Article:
Turkish President Recep Tayyip Erdogan’s call for citizens to convert their dollars to prop up the sagging Turkish lira continues to elicit colorful responses. Barbers promised free haircuts to customers who could prove that they had exchanged their dollars, and stonecutters offered free tombstones. Today, a crooner from the heavily Kurdish province of Hakkari answered the call and dumped his dollars, with a video to prove it.
Sporting a crown crafted from lira banknotes and singing his latest composition extolling the virtues of the Turkish currency, Aydin Aydin threw a fistful of greenbacks into the Zap River near his native village of Bagisli, on the Iraqi border. Some of Aydin's fellow villagers, similarly adorned with lira crowns, braved the snow to join him in the bizarre ceremony. “In keeping with our esteemed president’s orders, I am supporting the campaign to ditch dollars,” Aydin declared.
Few, however, believe that such a display, with its attendant whiff of self-promotion, will help reverse the downward spiral of Turkey’s once robust economy.
Erdogan launched his appeal for Turks to convert their foreign currency into gold or liras last month, after the currency sank to its lowest value since the 2008 global financial crisis. Most economists blame the lira's fall on a strong dollar buoyed by the prospect of the US Federal Reserve implementing an interest rate hike and domestic instability compounded by the July 15 coup attempt. Erdogan, however, has resorted to his usual conspiracy mongering to explain why the lira has lost nearly a fifth of its value against the dollar this year.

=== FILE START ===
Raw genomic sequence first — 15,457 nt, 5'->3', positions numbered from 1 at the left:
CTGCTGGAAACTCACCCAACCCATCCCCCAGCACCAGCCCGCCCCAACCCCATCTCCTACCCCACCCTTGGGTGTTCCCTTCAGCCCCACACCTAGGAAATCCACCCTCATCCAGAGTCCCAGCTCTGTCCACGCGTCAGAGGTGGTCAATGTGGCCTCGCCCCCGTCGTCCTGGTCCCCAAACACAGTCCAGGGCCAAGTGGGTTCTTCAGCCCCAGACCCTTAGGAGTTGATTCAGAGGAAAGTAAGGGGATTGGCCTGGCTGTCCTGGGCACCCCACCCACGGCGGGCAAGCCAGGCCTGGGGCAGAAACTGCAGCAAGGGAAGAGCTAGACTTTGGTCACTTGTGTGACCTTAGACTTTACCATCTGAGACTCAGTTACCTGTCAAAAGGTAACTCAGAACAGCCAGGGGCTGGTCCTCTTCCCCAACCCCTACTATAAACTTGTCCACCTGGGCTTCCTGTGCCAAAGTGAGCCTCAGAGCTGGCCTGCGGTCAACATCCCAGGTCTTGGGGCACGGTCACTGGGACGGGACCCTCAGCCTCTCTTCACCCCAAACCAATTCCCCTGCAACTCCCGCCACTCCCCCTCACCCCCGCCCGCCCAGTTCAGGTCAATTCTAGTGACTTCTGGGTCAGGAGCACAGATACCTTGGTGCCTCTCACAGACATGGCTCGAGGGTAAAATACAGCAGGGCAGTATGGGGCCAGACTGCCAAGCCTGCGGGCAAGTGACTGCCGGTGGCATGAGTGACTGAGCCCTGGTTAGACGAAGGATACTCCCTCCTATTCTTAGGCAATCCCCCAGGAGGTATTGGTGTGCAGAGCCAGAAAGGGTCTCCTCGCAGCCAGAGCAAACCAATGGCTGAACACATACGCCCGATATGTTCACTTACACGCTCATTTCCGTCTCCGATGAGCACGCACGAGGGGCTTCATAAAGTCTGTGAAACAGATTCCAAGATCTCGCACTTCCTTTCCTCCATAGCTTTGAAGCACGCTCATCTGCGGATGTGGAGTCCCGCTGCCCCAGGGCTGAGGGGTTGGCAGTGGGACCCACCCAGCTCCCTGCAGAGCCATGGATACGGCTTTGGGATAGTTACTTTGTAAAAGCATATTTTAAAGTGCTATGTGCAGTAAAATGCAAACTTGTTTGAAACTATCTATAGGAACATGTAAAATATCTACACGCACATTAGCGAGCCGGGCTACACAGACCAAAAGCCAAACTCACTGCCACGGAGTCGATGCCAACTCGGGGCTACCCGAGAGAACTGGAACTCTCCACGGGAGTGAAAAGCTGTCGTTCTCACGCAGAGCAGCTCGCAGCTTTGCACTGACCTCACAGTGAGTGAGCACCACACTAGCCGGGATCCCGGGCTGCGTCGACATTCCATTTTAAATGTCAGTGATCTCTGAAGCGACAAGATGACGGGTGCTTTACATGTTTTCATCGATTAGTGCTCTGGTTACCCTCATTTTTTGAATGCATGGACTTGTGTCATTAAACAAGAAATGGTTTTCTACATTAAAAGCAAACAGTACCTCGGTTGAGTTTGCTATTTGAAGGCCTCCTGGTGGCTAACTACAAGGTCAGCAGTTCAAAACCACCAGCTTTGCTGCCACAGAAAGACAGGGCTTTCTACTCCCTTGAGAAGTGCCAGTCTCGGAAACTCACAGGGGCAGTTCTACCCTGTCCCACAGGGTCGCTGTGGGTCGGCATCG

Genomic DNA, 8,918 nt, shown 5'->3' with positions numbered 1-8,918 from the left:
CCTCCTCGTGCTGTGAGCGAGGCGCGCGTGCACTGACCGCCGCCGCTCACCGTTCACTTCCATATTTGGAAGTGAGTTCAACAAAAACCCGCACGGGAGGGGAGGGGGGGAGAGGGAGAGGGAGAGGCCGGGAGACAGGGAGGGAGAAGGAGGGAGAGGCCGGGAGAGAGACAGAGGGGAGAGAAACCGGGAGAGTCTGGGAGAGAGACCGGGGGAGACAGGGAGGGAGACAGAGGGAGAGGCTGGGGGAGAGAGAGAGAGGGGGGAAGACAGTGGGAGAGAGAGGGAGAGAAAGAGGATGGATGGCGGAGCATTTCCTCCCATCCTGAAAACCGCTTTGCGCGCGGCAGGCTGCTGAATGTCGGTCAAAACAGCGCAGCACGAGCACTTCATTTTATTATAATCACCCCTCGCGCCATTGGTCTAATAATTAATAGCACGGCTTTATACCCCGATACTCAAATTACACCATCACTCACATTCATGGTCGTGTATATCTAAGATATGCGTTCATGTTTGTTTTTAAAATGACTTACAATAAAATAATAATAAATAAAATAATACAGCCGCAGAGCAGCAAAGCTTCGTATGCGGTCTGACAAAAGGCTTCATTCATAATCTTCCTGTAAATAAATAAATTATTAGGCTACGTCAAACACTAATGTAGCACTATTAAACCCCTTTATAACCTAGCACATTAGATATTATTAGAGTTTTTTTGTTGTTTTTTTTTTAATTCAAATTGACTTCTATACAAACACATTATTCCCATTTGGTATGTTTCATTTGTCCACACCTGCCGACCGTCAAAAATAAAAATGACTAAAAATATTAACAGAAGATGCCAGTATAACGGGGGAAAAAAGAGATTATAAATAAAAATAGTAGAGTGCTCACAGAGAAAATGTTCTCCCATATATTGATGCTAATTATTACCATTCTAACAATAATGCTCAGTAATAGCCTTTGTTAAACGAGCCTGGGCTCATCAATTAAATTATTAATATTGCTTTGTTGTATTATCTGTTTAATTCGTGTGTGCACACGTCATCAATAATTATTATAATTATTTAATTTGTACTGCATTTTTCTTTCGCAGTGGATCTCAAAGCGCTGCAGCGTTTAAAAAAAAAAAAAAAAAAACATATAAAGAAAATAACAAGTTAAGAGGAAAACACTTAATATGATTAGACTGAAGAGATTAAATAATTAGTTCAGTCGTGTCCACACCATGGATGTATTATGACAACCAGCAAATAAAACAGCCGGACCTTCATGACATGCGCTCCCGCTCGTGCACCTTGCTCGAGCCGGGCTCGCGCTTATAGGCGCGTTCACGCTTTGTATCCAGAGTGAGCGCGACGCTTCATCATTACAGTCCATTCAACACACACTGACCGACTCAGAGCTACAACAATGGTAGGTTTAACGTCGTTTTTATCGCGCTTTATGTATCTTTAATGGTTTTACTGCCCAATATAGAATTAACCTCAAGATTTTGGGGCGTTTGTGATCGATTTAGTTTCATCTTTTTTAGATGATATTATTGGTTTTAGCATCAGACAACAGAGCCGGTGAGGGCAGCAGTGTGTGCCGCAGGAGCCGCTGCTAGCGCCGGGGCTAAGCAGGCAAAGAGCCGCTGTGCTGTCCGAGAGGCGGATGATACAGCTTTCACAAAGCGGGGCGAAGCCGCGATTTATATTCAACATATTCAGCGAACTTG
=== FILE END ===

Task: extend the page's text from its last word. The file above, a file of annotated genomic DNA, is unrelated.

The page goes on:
“Our currency is being targeted through foreign exchange speculation,” Erdogan told a gathering of provincial administrators at his presidential palace in Ankara Dec. 7. Speculators, he claimed, are “trying to divide and destroy” Turkey. “If you love this country, if you love this people, you should switch to Turkish lira,” he exhorted.
Erdogan, pushing for constitutional reforms to formalize the sweeping powers he already exercises, has cause to be jittery. The continued popularity of his ruling Justice and Development Party rests on its near unremitting economic success.
His government’s ill-conceived Syria policy — which, among other things, has allowed jihadis from the Islamic State and al-Qaeda-linked Jabhat al-Nusra to organize and carry out attacks in Turkey — has scared off tourists. The crackdown on alleged coup plotters, including hundreds of businesses, has scared off foreign investors. Erdogan’s constant meddling, including calls for banks to lower lending rates, has only made matters worse.
“Troubled loans have risen the highest in seven years, with some lenders, such as Akbank TAS and Turk Ekonomi Bankasi AS, reporting a jump of as much as 30 percent in the last quarter,” Bloomberg reported Dec. 6. A day later, the rating agency Fitch said it had revised its outlook for Turkey’s banking sector in 2017 from “stable” to “negative.” In a statement, Fitch contended, “Foreign-currency lending makes up about a third of total loans and is at risk, as the Turkish lira has fallen sharply and could fall further.”
On Dec. 7, however, the lira rebounded slightly against the dollar, prompting government spokesman Numan Kurtulmus to credit the president’s conversion crusade for the apparent turnaround. Responding to accusations that Erdogan was not practicing what he preached, presidential spokesman Ibrahim Kalin retorted Dec. 8, “[The idea that] our President Erdogan would launch such a campaign and would not participate is out of the question.”
Regardless, anecdotal evidence suggests that many Turks are seeking safer havens for their money. A London-based banker who closely follows Turkey told Al-Monitor, “Any Turk who can get his money out of the country is doing just that.”
Even Aydin, the patriotic bard, shows some caution: The dollars he threw into the river were all singles.